All Blacks v Wallabies: Loud and proud stand up and sing
By Scott Morgan
9:30 AM Sunday Oct 16, 2011
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Young All Blacks fans sing the national anthem during the Rugby World Cup Pool A match between New Zealand and Japan at Waikato Stadium. Photo / Getty Images

Sing it loud and sing it proud.

 Tonight the All Blacks face their toughest test of the Rugby World Cup against Australia.

 It doesn't matter whether you're at the match or watching at home.

 At 9pm, rise and take these words in your hands. Sing with passion.

 The All Blacks need you. Your nation needs you.

 You will not be alone.

 The Ministry of Culture and Heritage has had three times the number of people looking up the anthem on its website before All Blacks games.

 The Herald on Sunday has provided the words (see below) - and New Zealand Choral Federation conductor John Rosser has a few tips on how to sing it.

 He says fans will get the best results from standing with their feet about 20cm apart with knees slightly bent.

Before singing, breathe deep into the abdomen.

 "Take really relaxed, deep breaths. It gives you more breaths for singing phrases."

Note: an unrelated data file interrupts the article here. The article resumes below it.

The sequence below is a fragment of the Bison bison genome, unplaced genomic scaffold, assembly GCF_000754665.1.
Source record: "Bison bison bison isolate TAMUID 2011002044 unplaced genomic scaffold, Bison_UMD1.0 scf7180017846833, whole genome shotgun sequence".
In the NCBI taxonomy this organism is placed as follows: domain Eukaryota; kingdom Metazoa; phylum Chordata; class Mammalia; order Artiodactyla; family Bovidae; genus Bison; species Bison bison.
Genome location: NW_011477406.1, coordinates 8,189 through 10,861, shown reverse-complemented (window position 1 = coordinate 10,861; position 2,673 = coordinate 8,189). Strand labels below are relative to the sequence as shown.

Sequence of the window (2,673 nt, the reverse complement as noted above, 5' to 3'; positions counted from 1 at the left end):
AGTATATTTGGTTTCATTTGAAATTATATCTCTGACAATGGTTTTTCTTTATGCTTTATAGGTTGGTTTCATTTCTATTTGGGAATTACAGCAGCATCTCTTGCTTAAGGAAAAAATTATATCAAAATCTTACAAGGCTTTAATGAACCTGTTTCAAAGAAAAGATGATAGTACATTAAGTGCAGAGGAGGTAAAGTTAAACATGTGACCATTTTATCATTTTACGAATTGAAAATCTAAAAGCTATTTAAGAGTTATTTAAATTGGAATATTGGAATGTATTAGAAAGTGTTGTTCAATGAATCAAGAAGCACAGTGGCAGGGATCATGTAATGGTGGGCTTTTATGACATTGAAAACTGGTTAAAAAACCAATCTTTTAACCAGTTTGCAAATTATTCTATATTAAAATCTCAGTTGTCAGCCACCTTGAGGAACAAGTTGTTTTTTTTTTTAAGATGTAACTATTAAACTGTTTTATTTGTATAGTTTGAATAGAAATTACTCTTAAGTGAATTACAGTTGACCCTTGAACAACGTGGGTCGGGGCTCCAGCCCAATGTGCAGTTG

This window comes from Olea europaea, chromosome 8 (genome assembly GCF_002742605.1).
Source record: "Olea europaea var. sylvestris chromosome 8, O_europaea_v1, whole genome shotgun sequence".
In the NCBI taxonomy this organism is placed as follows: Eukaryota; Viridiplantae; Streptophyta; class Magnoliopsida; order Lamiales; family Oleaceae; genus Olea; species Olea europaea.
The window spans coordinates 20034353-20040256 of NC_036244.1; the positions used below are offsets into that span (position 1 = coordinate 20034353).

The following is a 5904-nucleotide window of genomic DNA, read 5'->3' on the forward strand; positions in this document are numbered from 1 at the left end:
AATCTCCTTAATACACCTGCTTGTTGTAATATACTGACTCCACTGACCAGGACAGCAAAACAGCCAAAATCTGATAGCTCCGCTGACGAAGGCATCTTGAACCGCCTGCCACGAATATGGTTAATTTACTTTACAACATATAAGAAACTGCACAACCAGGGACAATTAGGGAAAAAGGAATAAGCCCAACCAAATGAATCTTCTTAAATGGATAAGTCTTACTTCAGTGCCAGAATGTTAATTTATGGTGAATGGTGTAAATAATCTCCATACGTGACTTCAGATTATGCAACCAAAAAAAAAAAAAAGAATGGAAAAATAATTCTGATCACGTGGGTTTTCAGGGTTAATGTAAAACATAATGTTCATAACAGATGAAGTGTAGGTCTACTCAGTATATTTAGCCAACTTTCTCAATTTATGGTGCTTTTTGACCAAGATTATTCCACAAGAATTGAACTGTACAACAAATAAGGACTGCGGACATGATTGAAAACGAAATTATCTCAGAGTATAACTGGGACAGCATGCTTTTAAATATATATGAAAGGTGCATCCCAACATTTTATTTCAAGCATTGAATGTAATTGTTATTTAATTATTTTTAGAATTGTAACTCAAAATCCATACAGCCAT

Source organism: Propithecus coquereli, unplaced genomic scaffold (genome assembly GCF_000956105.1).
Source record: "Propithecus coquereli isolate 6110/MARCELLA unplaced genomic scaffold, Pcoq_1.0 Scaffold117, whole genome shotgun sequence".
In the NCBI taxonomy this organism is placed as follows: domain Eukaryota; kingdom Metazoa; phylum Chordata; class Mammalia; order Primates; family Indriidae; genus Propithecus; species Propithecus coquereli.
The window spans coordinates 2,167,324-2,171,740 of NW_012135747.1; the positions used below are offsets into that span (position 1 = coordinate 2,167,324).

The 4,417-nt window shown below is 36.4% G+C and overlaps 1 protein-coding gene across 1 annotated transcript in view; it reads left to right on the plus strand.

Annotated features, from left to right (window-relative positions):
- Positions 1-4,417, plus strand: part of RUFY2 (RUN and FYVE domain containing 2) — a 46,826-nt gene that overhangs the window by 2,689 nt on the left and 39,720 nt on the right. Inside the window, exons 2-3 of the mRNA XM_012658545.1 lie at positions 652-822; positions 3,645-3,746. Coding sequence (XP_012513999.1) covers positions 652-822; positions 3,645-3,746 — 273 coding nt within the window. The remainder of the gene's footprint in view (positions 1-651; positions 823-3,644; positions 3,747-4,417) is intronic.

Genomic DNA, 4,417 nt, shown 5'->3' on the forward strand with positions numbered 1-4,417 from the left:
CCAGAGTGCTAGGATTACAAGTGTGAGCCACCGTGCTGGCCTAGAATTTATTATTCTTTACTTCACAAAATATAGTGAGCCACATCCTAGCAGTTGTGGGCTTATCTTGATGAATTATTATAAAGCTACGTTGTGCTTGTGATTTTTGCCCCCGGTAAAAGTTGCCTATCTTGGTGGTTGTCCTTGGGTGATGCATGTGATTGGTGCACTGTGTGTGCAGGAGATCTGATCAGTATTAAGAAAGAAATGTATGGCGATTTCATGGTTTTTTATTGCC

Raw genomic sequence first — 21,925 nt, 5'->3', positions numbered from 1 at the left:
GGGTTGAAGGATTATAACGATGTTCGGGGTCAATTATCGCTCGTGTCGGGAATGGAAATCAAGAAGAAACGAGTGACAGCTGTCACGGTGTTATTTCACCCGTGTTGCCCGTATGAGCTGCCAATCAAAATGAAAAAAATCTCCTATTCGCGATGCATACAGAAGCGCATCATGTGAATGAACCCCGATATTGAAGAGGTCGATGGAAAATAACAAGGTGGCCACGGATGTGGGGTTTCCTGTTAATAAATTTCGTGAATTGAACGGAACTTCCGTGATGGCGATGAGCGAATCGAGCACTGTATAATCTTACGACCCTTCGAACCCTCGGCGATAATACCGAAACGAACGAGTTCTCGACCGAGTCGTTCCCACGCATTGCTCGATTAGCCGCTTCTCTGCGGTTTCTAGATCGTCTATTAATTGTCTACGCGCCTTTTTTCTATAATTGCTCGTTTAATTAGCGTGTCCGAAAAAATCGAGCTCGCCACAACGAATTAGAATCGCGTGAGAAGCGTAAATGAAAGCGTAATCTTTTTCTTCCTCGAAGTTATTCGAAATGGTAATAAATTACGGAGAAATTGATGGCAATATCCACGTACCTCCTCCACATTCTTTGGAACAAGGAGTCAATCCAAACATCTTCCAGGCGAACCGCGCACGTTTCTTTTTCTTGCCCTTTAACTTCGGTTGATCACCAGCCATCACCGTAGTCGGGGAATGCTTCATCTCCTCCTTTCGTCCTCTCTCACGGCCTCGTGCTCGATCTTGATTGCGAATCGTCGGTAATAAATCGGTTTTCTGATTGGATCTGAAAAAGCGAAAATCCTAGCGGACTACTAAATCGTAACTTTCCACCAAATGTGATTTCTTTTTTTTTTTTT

Rosser, who conducted the choir at the tournament quarter-finals in Wellington, says learning the words is important.

 "There's nothing worse than not knowing half of your own anthem."

 Rosser says belting it out encourages others to join in - as happened when he and a friend let loose during the All Blacks' quarter-final last weekend.

 "We stood up when it was time for the anthems and everyone sort of stared at us. We let rip and very slowly everyone else stood up.

 "All they needed was two people to say, 'Yeah, we are going to sing this'."

 Victoria University Associate-Professor of Psychology Marc Wilson says singing the national anthem is just one way people can feel they are making a difference.

 "It's a way of vicariously feeling like you're part of something."

 The anthem is also linked to New Zealand's national identity, Wilson says.

 "It's a good way to make people feel proud of being a New Zealander."

THE ANTHEM

 E ihowa Atua,
O nga iwi matou ra
Ata whakarangona;
Me aroha noa
Kia hua ko te pai;
Kia tau to atawhai;
Manaakitia mai
Aotearoa

 God of Nations at Thy feet,